Regarding number 4 - how is anyone reaching the level of BIM manager without having a solid previous construction field experience? It should be one criterion for the BIM manager position, not something he can learn after he/she is hired. 
Posted @ Tuesday, November 09, 2010 11:09 AM by Elena
Elena, yes it's sad that this is the case in some places but at the contractors where I have worked there aren't many field guys that are interested, tech savvy or have the time to learn 'BIM' let alone all of the parts mentioned in this blog that are actually valuable!
Posted @ Tuesday, November 09, 2010 10:24 PM by Jacob
Jacob, I've worked both for a big engineering company and a general contractor one and in both cases I was encouraged to spend as much time as possible in the field - so no, don't bring the field guys in the office, make your office people go in the field and learn. Only after one does that, as a designer, one can move to the next logical step in the career, CAD/BIM manager. I would never hire a CAD/BIM manager, no matter how good, if all he/she knows is the software part. 
Posted @ Wednesday, November 10, 2010 1:06 PM by Elena
Owners want "faster, better, cheaper" projects."  
BIM is a very good approach to understanding lots about "putting a building together" by a good modeler, and then linking a construction sequence and costing. But if you read the 10 tips, most of it is about "good communication" of information and change management. BIM can assist with both of those, but LEAN thinking should begin the process of improvement of construction. As a simple example, RFI's show communication errors, yet not many contractors work to eliminate RFI's because they are often financially valuable for the contractor and subcontractor. So the architect and/or engineers gets pulled in, communication becomes circular, and the schedule lags. LEAN would suggest improve the process to eliminate the RFI. So BIM should eliminate the RFI (i.e. improve the communication-- that is--speed up the process) prior to construction.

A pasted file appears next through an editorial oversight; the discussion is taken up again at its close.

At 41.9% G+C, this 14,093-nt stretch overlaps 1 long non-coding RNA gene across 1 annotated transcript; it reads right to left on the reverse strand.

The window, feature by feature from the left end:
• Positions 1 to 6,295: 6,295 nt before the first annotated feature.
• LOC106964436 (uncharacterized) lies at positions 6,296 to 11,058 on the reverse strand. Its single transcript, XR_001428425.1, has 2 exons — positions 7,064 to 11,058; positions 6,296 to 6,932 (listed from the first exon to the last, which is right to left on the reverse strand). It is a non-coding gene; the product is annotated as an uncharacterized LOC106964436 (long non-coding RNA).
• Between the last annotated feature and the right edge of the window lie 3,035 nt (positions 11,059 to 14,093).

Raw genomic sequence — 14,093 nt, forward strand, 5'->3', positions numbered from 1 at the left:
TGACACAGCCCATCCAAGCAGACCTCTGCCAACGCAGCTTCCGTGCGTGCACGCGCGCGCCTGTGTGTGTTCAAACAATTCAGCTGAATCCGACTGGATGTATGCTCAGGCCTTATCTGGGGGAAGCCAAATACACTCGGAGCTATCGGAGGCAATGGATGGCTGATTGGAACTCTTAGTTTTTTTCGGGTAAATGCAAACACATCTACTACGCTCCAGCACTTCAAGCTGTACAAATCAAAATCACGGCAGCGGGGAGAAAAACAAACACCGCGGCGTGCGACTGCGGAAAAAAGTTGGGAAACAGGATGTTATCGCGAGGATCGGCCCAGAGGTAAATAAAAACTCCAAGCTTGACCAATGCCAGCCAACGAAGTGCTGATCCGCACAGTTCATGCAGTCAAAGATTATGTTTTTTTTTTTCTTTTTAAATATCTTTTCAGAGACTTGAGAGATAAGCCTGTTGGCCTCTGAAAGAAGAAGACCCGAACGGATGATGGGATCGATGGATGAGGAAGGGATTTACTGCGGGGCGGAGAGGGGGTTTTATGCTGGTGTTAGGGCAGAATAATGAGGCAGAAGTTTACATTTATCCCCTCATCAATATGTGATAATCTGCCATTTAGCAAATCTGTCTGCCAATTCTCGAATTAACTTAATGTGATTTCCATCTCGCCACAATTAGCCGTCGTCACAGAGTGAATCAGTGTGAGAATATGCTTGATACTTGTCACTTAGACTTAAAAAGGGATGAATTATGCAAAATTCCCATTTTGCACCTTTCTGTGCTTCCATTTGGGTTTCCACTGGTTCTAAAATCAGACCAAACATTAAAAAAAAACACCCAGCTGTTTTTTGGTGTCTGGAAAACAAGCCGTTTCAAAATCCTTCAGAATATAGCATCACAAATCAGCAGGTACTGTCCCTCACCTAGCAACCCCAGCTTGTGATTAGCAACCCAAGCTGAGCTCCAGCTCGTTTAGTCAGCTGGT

The LEAN "flowline" scheduling (#8)is valuable in that it identifies a productivity per unit time (I call it a production vector or production velocity) that allows an understanding of rates or speed of production. The are not visible on traditional CPM schedules. So flowline is about understanding how to increase speed. Yet speed is inverse to rework. So a LEAN thought might to eliminate rework. First measure what the rework is and eliminate the cause. BIM helps sequence work correctly. LEAN thinking helps identify the value of BIM.
Posted @ Wednesday, November 17, 2010 9:32 AM by Thomas Hartmann
I like "LEAN thinking helps identify the value of BIM"
Posted @ Wednesday, November 17, 2010 5:29 PM by Jason Hatch
I am currently a PM with 15 years of field experience. I am very interested in becoming a BIM manager. Any ideas or direction as to where I can obtain the CAD/BIM training I need to accomplish this?
Posted @ Tuesday, January 04, 2011 8:11 AM by Glen Moore
Hi Glen, 
The first step is to check your local community college for BIM modeling courses. You already have field experience, so you're ahead of the game! 
Here are some additional resources that you can find on our website: 
1.) 2009 BIM SmartMarket Report >>  
2.) 2010 BIM SmartMarket Report >>  
3.) Google for the McGraw-Hill BIM SmartMarket Report for European adoption rates 
4.) The D’s of BIM >>  
5.) The BIM Checklist >> 
6.) The BIM Master Class Series >> 
And be sure to check-in with your local AGC chapter. They also offer seminars and discounted training classes. And then for networking, consider the Vico LinkedIn Group, the AGC BIMForum, and your local construction roundtables. 
Good luck with the transition!
Posted @ Wednesday, January 05, 2011 10:32 AM by Holly Allison